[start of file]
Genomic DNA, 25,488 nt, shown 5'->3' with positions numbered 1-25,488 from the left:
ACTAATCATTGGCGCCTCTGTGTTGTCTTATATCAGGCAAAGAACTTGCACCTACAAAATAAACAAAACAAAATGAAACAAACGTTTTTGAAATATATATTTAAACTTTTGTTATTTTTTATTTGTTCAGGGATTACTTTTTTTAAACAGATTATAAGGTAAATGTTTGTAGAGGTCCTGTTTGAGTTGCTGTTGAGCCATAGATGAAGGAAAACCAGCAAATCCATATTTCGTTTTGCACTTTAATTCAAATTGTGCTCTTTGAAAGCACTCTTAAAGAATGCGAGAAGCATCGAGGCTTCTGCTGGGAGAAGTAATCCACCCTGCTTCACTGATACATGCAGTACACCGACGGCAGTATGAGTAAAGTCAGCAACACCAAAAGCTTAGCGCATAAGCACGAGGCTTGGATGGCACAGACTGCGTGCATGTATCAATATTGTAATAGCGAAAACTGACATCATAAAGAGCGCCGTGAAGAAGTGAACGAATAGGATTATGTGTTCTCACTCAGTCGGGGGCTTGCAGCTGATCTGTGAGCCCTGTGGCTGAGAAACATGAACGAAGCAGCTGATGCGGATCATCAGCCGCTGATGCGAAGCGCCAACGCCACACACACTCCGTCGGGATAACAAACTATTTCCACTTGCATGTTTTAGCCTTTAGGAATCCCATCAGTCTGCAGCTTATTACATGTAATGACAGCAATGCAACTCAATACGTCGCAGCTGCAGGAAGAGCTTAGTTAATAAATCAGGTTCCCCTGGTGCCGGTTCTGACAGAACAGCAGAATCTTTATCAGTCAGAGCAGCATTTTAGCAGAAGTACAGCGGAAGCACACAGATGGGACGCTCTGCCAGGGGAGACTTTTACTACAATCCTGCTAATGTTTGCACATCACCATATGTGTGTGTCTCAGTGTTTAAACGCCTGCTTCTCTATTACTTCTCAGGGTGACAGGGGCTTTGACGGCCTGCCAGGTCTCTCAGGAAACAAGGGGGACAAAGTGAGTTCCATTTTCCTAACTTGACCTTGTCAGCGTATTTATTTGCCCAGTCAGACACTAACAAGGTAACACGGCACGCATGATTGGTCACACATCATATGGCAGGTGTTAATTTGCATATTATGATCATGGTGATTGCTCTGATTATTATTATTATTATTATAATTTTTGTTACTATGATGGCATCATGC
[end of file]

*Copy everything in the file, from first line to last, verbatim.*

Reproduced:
Genomic DNA, 25,488 nt, shown 5'->3' with positions numbered 1-25,488 from the left:
ACTAATCATTGGCGCCTCTGTGTTGTCTTATATCAGGCAAAGAACTTGCACCTACAAAATAAACAAAACAAAATGAAACAAACGTTTTTGAAATATATATTTAAACTTTTGTTATTTTTTATTTGTTCAGGGATTACTTTTTTTAAACAGATTATAAGGTAAATGTTTGTAGAGGTCCTGTTTGAGTTGCTGTTGAGCCATAGATGAAGGAAAACCAGCAAATCCATATTTCGTTTTGCACTTTAATTCAAATTGTGCTCTTTGAAAGCACTCTTAAAGAATGCGAGAAGCATCGAGGCTTCTGCTGGGAGAAGTAATCCACCCTGCTTCACTGATACATGCAGTACACCGACGGCAGTATGAGTAAAGTCAGCAACACCAAAAGCTTAGCGCATAAGCACGAGGCTTGGATGGCACAGACTGCGTGCATGTATCAATATTGTAATAGCGAAAACTGACATCATAAAGAGCGCCGTGAAGAAGTGAACGAATAGGATTATGTGTTCTCACTCAGTCGGGGGCTTGCAGCTGATCTGTGAGCCCTGTGGCTGAGAAACATGAACGAAGCAGCTGATGCGGATCATCAGCCGCTGATGCGAAGCGCCAACGCCACACACACTCCGTCGGGATAACAAACTATTTCCACTTGCATGTTTTAGCCTTTAGGAATCCCATCAGTCTGCAGCTTATTACATGTAATGACAGCAATGCAACTCAATACGTCGCAGCTGCAGGAAGAGCTTAGTTAATAAATCAGGTTCCCCTGGTGCCGGTTCTGACAGAACAGCAGAATCTTTATCAGTCAGAGCAGCATTTTAGCAGAAGTACAGCGGAAGCACACAGATGGGACGCTCTGCCAGGGGAGACTTTTACTACAATCCTGCTAATGTTTGCACATCACCATATGTGTGTGTCTCAGTGTTTAAACGCCTGCTTCTCTATTACTTCTCAGGGTGACAGGGGCTTTGACGGCCTGCCAGGTCTCTCAGGAAACAAGGGGGACAAAGTGAGTTCCATTTTCCTAACTTGACCTTGTCAGCGTATTTATTTGCCCAGTCAGACACTAACAAGGTAACACGGCACGCATGATTGGTCACACATCATATGGCAGGTGTTAATTTGCATATTATGATCATGGTGATTGCTCTGATTATTATTATTATTATTATAATTTTTGTTACTATGATGGCATCATGC